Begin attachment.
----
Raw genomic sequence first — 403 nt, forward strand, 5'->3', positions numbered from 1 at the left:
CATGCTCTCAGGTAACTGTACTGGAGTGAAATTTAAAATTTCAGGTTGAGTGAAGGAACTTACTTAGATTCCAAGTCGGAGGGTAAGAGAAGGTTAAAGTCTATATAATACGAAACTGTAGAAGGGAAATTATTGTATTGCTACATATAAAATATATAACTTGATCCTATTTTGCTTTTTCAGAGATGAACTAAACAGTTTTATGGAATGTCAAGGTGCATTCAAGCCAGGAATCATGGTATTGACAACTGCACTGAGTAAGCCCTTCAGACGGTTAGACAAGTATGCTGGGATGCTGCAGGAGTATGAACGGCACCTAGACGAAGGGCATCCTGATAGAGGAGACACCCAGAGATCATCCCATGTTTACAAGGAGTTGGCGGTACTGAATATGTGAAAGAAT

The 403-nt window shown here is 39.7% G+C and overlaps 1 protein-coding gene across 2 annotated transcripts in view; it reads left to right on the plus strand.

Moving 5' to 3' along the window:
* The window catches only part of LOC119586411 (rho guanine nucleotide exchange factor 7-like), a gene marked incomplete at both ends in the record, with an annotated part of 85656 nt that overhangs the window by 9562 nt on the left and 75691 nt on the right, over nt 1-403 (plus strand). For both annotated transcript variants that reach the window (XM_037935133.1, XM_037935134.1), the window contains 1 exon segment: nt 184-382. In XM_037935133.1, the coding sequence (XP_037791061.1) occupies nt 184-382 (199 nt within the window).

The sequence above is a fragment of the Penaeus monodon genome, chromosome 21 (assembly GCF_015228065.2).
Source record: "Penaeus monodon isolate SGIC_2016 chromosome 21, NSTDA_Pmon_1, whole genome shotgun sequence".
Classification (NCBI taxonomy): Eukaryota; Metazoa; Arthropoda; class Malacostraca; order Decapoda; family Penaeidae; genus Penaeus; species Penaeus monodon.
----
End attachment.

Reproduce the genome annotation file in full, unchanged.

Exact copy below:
Raw genomic sequence first — 403 nt, forward strand, 5'->3', positions numbered from 1 at the left:
CATGCTCTCAGGTAACTGTACTGGAGTGAAATTTAAAATTTCAGGTTGAGTGAAGGAACTTACTTAGATTCCAAGTCGGAGGGTAAGAGAAGGTTAAAGTCTATATAATACGAAACTGTAGAAGGGAAATTATTGTATTGCTACATATAAAATATATAACTTGATCCTATTTTGCTTTTTCAGAGATGAACTAAACAGTTTTATGGAATGTCAAGGTGCATTCAAGCCAGGAATCATGGTATTGACAACTGCACTGAGTAAGCCCTTCAGACGGTTAGACAAGTATGCTGGGATGCTGCAGGAGTATGAACGGCACCTAGACGAAGGGCATCCTGATAGAGGAGACACCCAGAGATCATCCCATGTTTACAAGGAGTTGGCGGTACTGAATATGTGAAAGAAT

The 403-nt window shown here is 39.7% G+C and overlaps 1 protein-coding gene across 2 annotated transcripts in view; it reads left to right on the plus strand.

Moving 5' to 3' along the window:
* The window catches only part of LOC119586411 (rho guanine nucleotide exchange factor 7-like), a gene marked incomplete at both ends in the record, with an annotated part of 85656 nt that overhangs the window by 9562 nt on the left and 75691 nt on the right, over nt 1-403 (plus strand). For both annotated transcript variants that reach the window (XM_037935133.1, XM_037935134.1), the window contains 1 exon segment: nt 184-382. In XM_037935133.1, the coding sequence (XP_037791061.1) occupies nt 184-382 (199 nt within the window).

The sequence above is a fragment of the Penaeus monodon genome, chromosome 21 (assembly GCF_015228065.2).
Source record: "Penaeus monodon isolate SGIC_2016 chromosome 21, NSTDA_Pmon_1, whole genome shotgun sequence".
Classification (NCBI taxonomy): Eukaryota; Metazoa; Arthropoda; class Malacostraca; order Decapoda; family Penaeidae; genus Penaeus; species Penaeus monodon.